It’s been demonstrated that not only is human memory fallible (ask any lawyer about the reliability of eye witnesses), but every human on the planet has memories of things that did not actually happen. You have memories from you childhood, and they are as real as anything else in your life, but they do not reflect exactly what happened. They’ve been molded and shaped over your life. Some of them aren’t your memories, but your parents’, and you only have that “memory” because the story of the moment was told to you, probably multiple times.

As an introvert and someone who lives the vast majority of his life inside his brain, dementia is one of the most frightening things in the world. Most of us have known someone with Alzheimer’s or dementia; it’s heartbreaking and tragic, and functionally equivalent to death in key respects.

No, seriously, this is going somewhere

So… I was talking about the strings getting destroyed. I was playing around a bit with the Mix setting in the wire recorder – this establishes the ratio between the original, beautiful strings, and the damaged, broken strings. As I moved between the two extremes, it was like opening a door to a moment long forgotten.

My description of this moment took some time to work out in terms that I could convey. In my brain, all of this happened instantaneously and at an instictive level that I cannot really explain to other people.

It was the same during my career. I’d see the answer – gloriously full and complete – but be unable to say why it was the answer until much later. I almost wrote that this was as frustrating to others as it was to me, but I don’t think that’s true. It’s more accurate to say that people generally discounted my solutions and my abilities, until time proved me right. Even with a history of correct answers behind me, people still have difficulty trusting something that can’t be explained.

Ok, that was a bit of a digression, but it’s all related. As the strings opened up, the entire story of this moment formed in my head. This is a person later in life, maybe with dementia, maybe just woolgathering. Sitting quietly. A fragment of a memory is triggered, flickering like a candle, and that memory opens up into the rich, overly-saturated, world of the mind where all the blemishes are gone and the light is indescribably bright, almost tangible, but without hurting your eyes.

Or maybe, just maybe, it’s the other way around.

Production and Mixing

After recording the clarinet and automating the wire recorder mix settings, I knew I wasn’t going to stop there. Next came the oboe, then the flute, then a bass clarinet. In my normal approach, each of these parts was improvised, and then I went back and fixed a the occasional flubbed note, adjusted the interplay a bit between parts to make it sound like what was in my head and not what my fingers played, or just tightened up the timing a bit.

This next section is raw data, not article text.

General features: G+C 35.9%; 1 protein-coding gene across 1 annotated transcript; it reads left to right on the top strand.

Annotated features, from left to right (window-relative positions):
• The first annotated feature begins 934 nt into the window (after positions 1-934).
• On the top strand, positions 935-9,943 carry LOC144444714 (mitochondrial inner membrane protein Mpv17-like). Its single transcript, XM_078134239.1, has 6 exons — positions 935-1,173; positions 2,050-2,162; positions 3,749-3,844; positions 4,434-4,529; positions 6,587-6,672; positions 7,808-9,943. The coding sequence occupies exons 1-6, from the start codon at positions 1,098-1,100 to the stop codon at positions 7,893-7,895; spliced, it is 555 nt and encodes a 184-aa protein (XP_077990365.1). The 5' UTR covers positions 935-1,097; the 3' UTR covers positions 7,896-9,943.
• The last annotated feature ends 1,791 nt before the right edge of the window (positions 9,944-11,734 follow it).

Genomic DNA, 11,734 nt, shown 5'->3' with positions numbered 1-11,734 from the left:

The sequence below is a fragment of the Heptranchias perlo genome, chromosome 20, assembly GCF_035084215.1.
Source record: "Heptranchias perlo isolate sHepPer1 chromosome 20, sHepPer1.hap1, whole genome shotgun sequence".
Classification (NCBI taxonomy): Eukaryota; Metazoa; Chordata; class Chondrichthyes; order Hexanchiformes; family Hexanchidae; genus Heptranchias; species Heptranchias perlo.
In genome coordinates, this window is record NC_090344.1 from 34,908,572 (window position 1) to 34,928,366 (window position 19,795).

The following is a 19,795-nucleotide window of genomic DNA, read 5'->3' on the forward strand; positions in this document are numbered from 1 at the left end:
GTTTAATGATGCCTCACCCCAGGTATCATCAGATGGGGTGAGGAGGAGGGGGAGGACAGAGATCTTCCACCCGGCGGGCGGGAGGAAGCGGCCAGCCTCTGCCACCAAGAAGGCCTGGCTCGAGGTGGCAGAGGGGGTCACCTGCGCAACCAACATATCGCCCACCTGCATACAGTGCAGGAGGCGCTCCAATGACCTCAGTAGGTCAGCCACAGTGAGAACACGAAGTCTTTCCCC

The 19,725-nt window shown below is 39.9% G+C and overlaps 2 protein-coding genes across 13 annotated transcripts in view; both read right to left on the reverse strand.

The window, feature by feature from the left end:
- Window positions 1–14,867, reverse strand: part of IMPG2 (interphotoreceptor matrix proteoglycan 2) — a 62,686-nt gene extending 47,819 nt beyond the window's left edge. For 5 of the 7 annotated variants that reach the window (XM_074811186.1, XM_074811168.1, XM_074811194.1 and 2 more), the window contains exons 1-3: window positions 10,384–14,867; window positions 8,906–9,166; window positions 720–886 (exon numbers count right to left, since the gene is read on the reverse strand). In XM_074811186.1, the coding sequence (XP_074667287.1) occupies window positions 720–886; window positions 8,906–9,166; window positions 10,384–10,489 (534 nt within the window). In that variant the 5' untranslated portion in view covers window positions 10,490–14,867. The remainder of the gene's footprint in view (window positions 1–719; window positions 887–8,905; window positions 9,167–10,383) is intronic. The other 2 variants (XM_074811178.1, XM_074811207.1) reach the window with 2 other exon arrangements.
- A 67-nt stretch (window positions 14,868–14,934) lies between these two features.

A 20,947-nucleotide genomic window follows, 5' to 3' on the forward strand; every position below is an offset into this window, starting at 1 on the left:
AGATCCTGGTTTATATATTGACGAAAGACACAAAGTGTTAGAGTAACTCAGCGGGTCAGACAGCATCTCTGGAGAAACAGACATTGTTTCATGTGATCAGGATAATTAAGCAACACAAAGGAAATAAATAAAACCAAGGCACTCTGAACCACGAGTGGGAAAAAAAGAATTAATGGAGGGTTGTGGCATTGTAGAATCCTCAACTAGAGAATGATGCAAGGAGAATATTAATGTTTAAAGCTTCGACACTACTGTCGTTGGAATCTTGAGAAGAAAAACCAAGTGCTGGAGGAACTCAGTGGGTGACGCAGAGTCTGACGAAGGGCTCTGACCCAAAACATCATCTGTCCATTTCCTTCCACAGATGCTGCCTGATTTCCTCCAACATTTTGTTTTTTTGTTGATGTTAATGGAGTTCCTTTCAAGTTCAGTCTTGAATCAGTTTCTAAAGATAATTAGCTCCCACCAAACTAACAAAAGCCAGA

Sample libraries are amazing, but they’re recordings of humans and the attack time of the notes varies a bit, even on the same instrument playing the exact same note. It’s like learning to drive your car, where you know that second gear is just a little bit finicky, so you have to shift a little more slowly. In 20 years of using Digital Performer, I’ve only started using the MIDI Shift Time plugin in the last two years to deal with this variety.

Mixing was fairly straightforward, and I only applied EQ to the Agape Warmth patch to tame those crispy bits that no longer helped the piece but made it sound poorly engineered. I almost posted at this point, but wanted just a tiny bit more of something.

That ended up being those massive warm strings that show up midway. I included an additional section of basses to really anchor the low end, got everything reasonably balanced and went to work on… wait, no. It’s finished.

Setting levels was a bit tricky – again, here’s a “quiet” piece but how quiet is quiet? What’s the balance point going to be. I’ve been using the Loudness Penalty plugin from Meterplugs on every track this month, and I think it’s helped quite a bit. It more accurately (again, according to the PR), addresses what’s going on behind the scenes at the various streaming services, because the algorithms they use are more involved than just an integrated LUFS value.

It’s always disconcerting to raise the volume level of the track by several dB, but as I click through everything in iTunes, everything is pretty well balanced against everything else, and that’s the whole point of me mastering these at all.

This is a pretty piece and carries quite a bit of gravitas for me as a tone poem. But maybe your interpretation is different. Maybe it’s just a pretty improvisation by a bedroom producer wannabe who tarted it up with a crazy effect.

And you are the only one who can know that.

If you can know anything.


  • Synth Strings: Omnisphere
  • All other parts: Spitfire Masse, Spitfire Symphonic Strings and Woodwinds
  • Effects and EQ: AudioThing Wires, Brainworx SSL 9000 J, MOTU Masterworks EQ
  • Mastering: Gullfoss, Pro-L 2

Image features an 1862 wood engraving by Émile Crépaux